The U.S. Department of Justice announces charges on Thursday against four Russian nationals—three of which were government spies—in a pair of hacking campaigns in the U.S., including the hacking of a nuclear power plant in Kansas.
One indictment specifically charges Russian nationals Pavel Aleksandrovich Akulov, Mikhail Mikhailovich Gavrilov and Marat Valeryevich Tyukov with a series of computer intrusions and supply chain attacks between 2012 and 2017. Prosecutors said Gavrilov, Valeryevich and Tyukov are all members of Russia’s government spy agency—the Federal Security Service (FSB)—and worked in a hacking team called Military Unit 71330 or “Center 16.” All four Russians remain at large.
Prosecutors said Gavrilov, Valeryevich and Tyukov’s hacking efforts were “in furtherance of the Russian government’s efforts to maintain surreptitious, unauthorized and persistent access to the computer networks of companies and organizations in the international energy sector, including oil and gas firms, nuclear power plants, and utility and power transmission companies.”…read more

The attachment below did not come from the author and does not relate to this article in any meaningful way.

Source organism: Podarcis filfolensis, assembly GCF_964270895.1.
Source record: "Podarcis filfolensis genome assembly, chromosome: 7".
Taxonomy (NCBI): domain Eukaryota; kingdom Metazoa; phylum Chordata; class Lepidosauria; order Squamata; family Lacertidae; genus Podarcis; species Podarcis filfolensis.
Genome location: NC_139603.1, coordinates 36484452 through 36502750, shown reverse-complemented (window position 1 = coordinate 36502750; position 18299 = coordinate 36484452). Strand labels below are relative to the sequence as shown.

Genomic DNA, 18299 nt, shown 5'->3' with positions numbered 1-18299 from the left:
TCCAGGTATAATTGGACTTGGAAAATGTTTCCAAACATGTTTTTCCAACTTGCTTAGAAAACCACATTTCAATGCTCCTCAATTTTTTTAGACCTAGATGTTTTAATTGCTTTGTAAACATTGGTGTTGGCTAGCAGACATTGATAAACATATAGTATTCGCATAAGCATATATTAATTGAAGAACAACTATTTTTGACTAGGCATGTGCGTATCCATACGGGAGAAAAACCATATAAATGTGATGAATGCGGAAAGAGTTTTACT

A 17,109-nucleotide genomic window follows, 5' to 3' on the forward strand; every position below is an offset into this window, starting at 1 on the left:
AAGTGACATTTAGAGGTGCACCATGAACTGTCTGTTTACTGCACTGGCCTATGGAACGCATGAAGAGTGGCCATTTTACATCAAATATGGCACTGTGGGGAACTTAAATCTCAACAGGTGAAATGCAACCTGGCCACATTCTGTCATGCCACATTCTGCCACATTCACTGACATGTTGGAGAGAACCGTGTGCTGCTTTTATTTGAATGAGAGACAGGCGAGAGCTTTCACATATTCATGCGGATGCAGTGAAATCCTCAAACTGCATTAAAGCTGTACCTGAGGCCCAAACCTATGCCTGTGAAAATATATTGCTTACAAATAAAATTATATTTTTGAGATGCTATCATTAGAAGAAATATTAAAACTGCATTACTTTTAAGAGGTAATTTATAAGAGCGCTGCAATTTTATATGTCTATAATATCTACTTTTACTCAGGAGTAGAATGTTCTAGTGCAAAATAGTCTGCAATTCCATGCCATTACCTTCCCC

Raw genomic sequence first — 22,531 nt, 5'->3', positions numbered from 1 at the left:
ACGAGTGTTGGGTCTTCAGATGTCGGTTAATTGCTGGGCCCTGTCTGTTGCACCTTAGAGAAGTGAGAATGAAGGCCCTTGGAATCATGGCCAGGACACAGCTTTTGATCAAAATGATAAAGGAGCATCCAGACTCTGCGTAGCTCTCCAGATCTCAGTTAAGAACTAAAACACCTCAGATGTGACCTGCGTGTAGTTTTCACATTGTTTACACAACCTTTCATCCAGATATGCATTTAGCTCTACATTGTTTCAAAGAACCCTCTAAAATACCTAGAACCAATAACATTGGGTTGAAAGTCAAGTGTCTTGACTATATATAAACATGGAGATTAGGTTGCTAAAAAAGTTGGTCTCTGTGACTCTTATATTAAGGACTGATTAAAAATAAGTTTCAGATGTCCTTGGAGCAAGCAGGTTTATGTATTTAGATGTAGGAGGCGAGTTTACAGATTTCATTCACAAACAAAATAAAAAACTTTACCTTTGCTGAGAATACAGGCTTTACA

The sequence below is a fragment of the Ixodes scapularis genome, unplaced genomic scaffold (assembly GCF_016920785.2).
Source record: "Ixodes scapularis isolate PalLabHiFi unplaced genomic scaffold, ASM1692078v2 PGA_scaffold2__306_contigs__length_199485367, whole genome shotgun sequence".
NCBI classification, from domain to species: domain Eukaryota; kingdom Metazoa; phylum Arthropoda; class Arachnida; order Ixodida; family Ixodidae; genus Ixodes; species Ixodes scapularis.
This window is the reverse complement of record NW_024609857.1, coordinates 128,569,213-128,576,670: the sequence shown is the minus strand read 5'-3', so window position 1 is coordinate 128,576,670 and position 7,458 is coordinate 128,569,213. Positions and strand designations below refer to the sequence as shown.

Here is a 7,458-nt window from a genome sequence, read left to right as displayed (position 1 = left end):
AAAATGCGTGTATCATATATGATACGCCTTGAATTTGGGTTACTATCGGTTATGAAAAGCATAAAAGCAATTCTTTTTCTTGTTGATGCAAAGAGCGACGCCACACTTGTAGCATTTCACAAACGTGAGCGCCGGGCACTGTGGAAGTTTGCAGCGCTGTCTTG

Hungary’s Orban criticized for ‘neutrality’ in Ukraine war
Widely seen as Putin’s closest ally in the European Union, Hungarian Prime Minister Viktor Orban has sought to assert Hungary’s neutrality in the war in Ukraine, even as his allies in the EU and NATO assist the Kiev and punish Russia.
Orban, who faces a difficult election on April 3, has refused to supply Ukraine with military aid—alone among Ukraine’s EU neighbors—and has not allowed lethal weapons to be shipped to Ukraine across Hungary’s borders.
Arguing that providing such assistance to Ukraine would draw Hungary into the war, Orban has portrayed himself as the defender of his country’s peace and security while insisting that EU sanctions against Russia not be extended to its energy sector, of which Hungary is a major beneficiary.
“The answer to the question of which side Hungary is on is that Hungary is on Hungary’s side,” Orban wrote Saturday (March 26) on social media.